For information on Scottish family history publications, look in the appropriate sections on this page, or look in the appropriate county pages for publications for particular areas. Bookshops selling them include Scottish Genealogy Society.
There are many books which might be useful here, but some include:
The Scottish Nation: or the surnames, families, literature, honours and biographical history of the people of Scotland by William Anderson, published in 3 volumes between 1866 and 1877.
A Biographical Dictionary of Eminent Scotsmen by Robert Chambers, first published in 1835 at London.
Chambers Scottish Biographical Dictionary, edited by Rosemary Goring, and published at Edinburgh by Chambers in 1992 (468 pages)
Dictionary of National Biography, published since 1885 and also on CD-ROM. The latest edition, the Oxford DNB published 2004 is available online. Searches are free, detail biographies can be obtained by paying, but many libraries have subscriptions which can often be used by library card holders from their home computers.
The Commonwealth War Graves Commission commemorates the 1,700,000 men and women of the Commonwealth forces who died in the two world wars. Their cemeteries, burial plots and memorials are a lasting tribute to those who died in some 154 countries across the world. Details of Commonwealth war dead are recorded so that graves or names on memorials can be located. Cemetery details are provided, including cemetery plans and photographs.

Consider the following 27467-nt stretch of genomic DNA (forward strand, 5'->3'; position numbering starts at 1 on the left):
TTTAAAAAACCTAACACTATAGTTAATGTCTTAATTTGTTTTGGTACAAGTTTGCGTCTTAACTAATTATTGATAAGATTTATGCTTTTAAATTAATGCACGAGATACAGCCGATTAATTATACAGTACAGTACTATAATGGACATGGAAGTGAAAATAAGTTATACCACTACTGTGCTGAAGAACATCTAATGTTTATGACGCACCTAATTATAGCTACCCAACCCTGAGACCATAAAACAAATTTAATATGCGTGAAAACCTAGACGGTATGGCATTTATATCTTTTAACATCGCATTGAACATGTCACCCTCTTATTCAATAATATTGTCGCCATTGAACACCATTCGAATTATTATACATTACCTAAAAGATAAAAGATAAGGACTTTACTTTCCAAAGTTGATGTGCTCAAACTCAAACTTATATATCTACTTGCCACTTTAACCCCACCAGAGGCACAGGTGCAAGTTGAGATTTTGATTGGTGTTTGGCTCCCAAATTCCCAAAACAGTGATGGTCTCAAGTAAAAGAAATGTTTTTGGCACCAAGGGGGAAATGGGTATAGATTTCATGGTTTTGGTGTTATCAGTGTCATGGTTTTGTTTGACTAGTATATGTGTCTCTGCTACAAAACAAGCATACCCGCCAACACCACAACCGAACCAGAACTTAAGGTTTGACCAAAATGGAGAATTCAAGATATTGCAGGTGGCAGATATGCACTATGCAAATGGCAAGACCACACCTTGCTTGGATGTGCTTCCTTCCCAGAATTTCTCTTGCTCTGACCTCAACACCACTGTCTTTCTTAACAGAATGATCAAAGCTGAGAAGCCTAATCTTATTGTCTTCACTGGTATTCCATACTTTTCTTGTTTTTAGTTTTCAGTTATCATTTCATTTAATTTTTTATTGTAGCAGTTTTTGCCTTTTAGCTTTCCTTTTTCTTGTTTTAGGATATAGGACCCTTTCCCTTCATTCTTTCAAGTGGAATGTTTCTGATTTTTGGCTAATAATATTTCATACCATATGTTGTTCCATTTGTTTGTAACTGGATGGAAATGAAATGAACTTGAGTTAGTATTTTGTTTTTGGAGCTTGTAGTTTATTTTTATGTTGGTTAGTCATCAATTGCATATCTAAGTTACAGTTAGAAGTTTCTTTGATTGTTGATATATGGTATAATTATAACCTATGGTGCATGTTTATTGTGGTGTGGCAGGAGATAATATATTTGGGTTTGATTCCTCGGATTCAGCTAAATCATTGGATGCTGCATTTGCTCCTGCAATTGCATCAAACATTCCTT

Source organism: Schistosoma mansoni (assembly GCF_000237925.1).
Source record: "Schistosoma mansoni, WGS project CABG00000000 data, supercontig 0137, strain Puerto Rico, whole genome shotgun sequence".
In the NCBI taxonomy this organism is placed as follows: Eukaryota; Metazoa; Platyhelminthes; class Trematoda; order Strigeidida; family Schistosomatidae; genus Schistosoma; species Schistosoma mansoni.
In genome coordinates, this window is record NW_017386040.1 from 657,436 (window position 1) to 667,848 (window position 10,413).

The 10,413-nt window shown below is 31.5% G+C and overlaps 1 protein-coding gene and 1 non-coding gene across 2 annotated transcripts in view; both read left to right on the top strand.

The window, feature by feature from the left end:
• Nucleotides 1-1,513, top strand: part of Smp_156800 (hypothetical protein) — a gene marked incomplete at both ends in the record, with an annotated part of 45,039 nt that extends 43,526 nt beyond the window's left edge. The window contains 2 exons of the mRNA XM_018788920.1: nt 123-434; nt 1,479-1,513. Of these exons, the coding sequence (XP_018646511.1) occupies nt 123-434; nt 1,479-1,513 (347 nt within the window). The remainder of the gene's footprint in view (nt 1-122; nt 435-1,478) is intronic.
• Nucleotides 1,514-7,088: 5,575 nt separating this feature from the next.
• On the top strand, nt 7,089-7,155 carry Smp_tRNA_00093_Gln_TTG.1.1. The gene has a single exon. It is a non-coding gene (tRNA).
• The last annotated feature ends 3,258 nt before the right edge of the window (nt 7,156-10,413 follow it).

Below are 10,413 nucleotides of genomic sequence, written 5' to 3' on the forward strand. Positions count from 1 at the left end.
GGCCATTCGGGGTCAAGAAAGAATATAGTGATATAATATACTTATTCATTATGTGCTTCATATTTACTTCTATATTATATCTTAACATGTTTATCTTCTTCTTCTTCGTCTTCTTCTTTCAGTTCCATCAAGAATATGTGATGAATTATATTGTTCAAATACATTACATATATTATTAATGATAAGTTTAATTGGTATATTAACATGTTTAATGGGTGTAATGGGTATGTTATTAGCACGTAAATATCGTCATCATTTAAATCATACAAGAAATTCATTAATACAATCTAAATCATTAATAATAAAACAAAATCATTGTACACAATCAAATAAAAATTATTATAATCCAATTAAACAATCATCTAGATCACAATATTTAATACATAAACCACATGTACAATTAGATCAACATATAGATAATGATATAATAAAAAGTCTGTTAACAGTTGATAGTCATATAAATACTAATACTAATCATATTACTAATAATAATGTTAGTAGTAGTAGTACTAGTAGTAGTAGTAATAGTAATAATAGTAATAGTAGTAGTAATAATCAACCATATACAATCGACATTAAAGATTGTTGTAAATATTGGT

The Scottish Genealogy Society has published many booklets of monumental inscriptions and also has a large collection of lists at its library in Edinburgh. Many local societies are publishing lists for their own areas. See individual counties for more details (where available).
The Find-a-Grave page gives details of the graves of the rich and famous together with biographical information.
The Carved Stones Adviser Project is to survey the condition of stones and burial grounds in Scotland, seeks volunteers to make surveys, and gives advice on recording the condition and information on grave stones. It is a project of The Council for Scottish Archaeology and Historic Scotland.
Recording Angels: Scottish Registrars since 1855, by the National Records of Scotland, throws light on how the registrars worked, as knowing more about the history of the records that they created can sometimes help family historian with their research.
Darien Colony - An expedition of five ships was sent on 14 July 1698 to create a Scots colony on the Isthmus of Panama. It was hoped that the colony of ‘New Caledonia’ would generate trade with the Far East. Some believe that this tragic endeavour led to Scotland believing it could not survive without English assistance, thus leading to the 1707 Acts of Union.
Friends of Scotland - Aspects of contemporary Scotland including culture, education and business, a website supported by government.
Statistical Accounts of Scotland - not just statistics, "Accounts of Scottish life from the 18th and 19th centuries" with a mass of descriptive information on a parish-by-parish basis.
The Old Home Town has photographs and comments about various communities, which include Cromarty, Orkney, Invergordon, Tain, Fortrose and Rosemarkie, Inverness.
Geograph is a co-operative project aiming to put a photograph from every 1 kilometre grid square of the UK and Ireland free on Internet. At November 2014 it has almost 4,223,000 images covering 82% of grid squares including photos of churches, and many town and village centres and streets.
The DiCamillo Companion to British and Irish Country Houses aims to list details of every country house ever built. There is a mass of information about history, architects, owners, estates, access, use as film sets, etc. You can search by county or town, as well as by house or owner name, etc.